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Marlar outraged at women playing with the men

Incoming MCC president Robin Marlar has attacked the idea that two girls will play for Brighton College 1st XI as being 'absolutely outrageous'

Cricinfo staff

Holly Colvin: Brighton College 1st XI next summer ... but she has already played a Test for England © Getty Images
The appointment of Robin Marlar as the MCC president for the coming year always had the potential to be something of a banana skin for the club, but even his critics must have been surprised that he managed to make the front page of a national newspaper less than 24 hours after taking office.
Marlar, who, in a journalistic career of more than 40 years has never shied away from speaking his mind, warranted the second lead story in the weekend's Sunday Telegraph with a comment he made about women's cricket.
With reference to comments made to Cricinfo last week by Clare Connor, England's captain, that two schoolgirls (Sarah Taylor and Holly Colvin) would be in the Brighton College 1st XI next summer, Marlar leapt off the fence. "Girls! I think it's absolutely outrageous.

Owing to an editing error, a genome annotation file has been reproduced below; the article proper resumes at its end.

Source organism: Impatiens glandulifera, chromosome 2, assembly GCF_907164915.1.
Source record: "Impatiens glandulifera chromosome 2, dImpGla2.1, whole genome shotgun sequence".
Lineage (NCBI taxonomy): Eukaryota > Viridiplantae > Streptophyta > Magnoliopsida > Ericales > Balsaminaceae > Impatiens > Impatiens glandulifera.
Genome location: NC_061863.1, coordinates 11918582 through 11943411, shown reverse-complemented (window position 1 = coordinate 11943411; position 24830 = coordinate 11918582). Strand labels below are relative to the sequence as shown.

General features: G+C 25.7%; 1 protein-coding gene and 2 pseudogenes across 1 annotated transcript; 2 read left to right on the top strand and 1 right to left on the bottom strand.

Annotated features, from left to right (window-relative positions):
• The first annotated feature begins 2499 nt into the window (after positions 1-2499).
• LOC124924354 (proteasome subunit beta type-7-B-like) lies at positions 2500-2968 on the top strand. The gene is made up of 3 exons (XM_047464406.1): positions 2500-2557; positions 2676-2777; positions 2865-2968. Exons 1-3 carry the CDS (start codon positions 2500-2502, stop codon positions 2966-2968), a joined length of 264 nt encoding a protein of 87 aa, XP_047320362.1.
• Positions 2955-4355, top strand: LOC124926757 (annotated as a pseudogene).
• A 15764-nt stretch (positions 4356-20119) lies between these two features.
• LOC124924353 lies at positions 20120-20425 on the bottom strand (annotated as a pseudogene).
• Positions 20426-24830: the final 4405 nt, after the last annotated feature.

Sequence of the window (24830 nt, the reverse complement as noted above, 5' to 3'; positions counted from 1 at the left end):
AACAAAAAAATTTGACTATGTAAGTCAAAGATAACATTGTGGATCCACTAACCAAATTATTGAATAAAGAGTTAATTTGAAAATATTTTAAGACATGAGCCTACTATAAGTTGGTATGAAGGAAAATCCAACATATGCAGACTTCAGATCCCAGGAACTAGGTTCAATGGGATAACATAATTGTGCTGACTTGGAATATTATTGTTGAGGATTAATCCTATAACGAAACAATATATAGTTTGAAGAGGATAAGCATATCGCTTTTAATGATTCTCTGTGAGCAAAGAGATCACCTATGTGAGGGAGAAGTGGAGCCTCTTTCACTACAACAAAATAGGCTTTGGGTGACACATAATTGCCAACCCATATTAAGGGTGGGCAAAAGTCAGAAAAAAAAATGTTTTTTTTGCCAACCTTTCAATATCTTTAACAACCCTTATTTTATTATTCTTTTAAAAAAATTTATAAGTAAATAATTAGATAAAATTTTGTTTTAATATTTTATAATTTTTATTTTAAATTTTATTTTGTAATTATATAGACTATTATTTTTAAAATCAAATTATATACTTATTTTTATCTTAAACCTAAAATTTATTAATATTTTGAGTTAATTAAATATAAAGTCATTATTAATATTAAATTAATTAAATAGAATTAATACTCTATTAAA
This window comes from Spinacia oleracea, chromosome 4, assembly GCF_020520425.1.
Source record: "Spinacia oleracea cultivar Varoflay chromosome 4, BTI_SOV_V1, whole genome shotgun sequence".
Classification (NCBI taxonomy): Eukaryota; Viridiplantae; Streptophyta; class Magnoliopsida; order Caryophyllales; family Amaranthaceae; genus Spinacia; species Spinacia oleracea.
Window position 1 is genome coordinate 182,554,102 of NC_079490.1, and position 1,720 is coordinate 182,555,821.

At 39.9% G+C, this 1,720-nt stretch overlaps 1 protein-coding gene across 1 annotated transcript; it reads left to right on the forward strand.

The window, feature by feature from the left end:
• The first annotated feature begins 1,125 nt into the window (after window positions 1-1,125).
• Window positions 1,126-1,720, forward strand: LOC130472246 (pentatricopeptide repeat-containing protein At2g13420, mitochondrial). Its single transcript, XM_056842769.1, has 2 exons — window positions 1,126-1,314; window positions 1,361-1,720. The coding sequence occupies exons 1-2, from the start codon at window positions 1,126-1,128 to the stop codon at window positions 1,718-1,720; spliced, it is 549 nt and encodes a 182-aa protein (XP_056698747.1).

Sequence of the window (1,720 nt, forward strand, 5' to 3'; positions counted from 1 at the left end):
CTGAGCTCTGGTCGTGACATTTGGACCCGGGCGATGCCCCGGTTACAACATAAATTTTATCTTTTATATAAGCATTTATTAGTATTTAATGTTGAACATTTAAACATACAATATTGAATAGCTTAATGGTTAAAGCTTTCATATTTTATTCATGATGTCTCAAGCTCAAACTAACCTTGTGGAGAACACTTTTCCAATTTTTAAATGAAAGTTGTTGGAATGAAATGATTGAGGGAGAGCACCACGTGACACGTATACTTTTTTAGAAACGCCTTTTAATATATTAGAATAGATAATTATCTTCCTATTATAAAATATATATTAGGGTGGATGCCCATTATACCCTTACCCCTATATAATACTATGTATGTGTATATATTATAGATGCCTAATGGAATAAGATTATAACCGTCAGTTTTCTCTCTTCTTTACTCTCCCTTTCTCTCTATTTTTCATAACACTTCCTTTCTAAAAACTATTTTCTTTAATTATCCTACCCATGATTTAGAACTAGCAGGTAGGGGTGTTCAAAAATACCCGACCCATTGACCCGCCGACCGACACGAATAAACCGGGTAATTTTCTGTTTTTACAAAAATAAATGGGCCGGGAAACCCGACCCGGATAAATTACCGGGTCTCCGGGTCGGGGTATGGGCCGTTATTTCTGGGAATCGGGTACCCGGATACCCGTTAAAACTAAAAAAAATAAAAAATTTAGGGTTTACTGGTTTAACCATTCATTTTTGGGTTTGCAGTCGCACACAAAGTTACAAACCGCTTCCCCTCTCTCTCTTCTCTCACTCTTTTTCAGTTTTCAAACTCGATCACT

"The MCC's view is that mixed cricket at adult level doesn't happen. If there's an 18-year-old fast bowler who can bowl at 80mph and he's been brought up properly then he shouldn't want to hurt a lady at any cost." , Marlar was then asked what if a girl could bows at 80mph? "Then, I'd be asking some serious questions about whether she's had a sex change.
"There is a terrific difference between social and competitive cricket," he added. "Fred Trueman knocked me around when I batted against him at the age of 17. I do not see many men playing in women's league football."
The MCC has done much to shed its image as being a home for old-fashioned and male-chauvinistic octogenarians, but Marlar's comments will hardly help.
Rachel Heyhoe-Flint, the first woman member of MCC's committee, sprung to Marlar's defence. "Robin is just being a gentleman," he said. "He just has some anxieties about a girl playing in a match which is reaching a tense conclusion and worrying if a male bowler will stick in a short ball."
But John Spencer, the master in charge of cricket at Brighton College and, like Marlar, a former Sussex player, disagreed. "Robin's comments are outdated because there are laws of sex discrimination in place now," he told The Times. "Girls are attracted to Brighton College because they know they will be given a fair deal. I have tried to be careful over selection when the opposition have had a very fast bowler, like Dulwich College did this summer. But the school believes in equal opportunities and I know of one or two other schools who include girls in their first XI."
The MCC press office better brace itself. This is unlikely to be the last time that Marlar will speak his mind.